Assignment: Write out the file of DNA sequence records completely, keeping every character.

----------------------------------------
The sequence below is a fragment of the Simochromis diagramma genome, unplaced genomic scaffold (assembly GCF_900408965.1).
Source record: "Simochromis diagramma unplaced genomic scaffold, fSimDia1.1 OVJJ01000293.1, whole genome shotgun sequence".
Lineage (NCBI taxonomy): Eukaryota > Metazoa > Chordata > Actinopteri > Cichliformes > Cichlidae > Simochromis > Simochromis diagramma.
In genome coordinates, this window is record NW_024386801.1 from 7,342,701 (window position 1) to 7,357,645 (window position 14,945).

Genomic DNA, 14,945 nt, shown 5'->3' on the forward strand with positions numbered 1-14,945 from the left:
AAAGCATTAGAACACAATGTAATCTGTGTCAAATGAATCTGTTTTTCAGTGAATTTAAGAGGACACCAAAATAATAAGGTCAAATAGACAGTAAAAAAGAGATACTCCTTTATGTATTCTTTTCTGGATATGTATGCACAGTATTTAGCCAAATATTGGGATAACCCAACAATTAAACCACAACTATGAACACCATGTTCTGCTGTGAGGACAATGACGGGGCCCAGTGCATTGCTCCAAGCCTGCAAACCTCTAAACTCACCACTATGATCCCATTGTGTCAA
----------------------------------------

The sequence below is a fragment of the Simochromis diagramma genome, unplaced genomic scaffold (assembly GCF_900408965.1).
Source record: "Simochromis diagramma unplaced genomic scaffold, fSimDia1.1 OVJJ01000293.1, whole genome shotgun sequence".
Lineage (NCBI taxonomy): Eukaryota > Metazoa > Chordata > Actinopteri > Cichliformes > Cichlidae > Simochromis > Simochromis diagramma.
In genome coordinates, this window is record NW_024386801.1 from 7,342,701 (window position 1) to 7,357,645 (window position 14,945).

Genomic DNA, 14,945 nt, shown 5'->3' on the forward strand with positions numbered 1-14,945 from the left:
AAAGCATTAGAACACAATGTAATCTGTGTCAAATGAATCTGTTTTTCAGTGAATTTAAGAGGACACCAAAATAATAAGGTCAAATAGACAGTAAAAAAGAGATACTCCTTTATGTATTCTTTTCTGGATATGTATGCACAGTATTTAGCCAAATATTGGGATAACCCAACAATTAAACCACAACTATGAACACCATGTTCTGCTGTGAGGACAATGACGGGGCCCAGTGCATTGCTCCAAGCCTGCAAACCTCTAAACTCACCACTATGATCCCATTGTGTCAA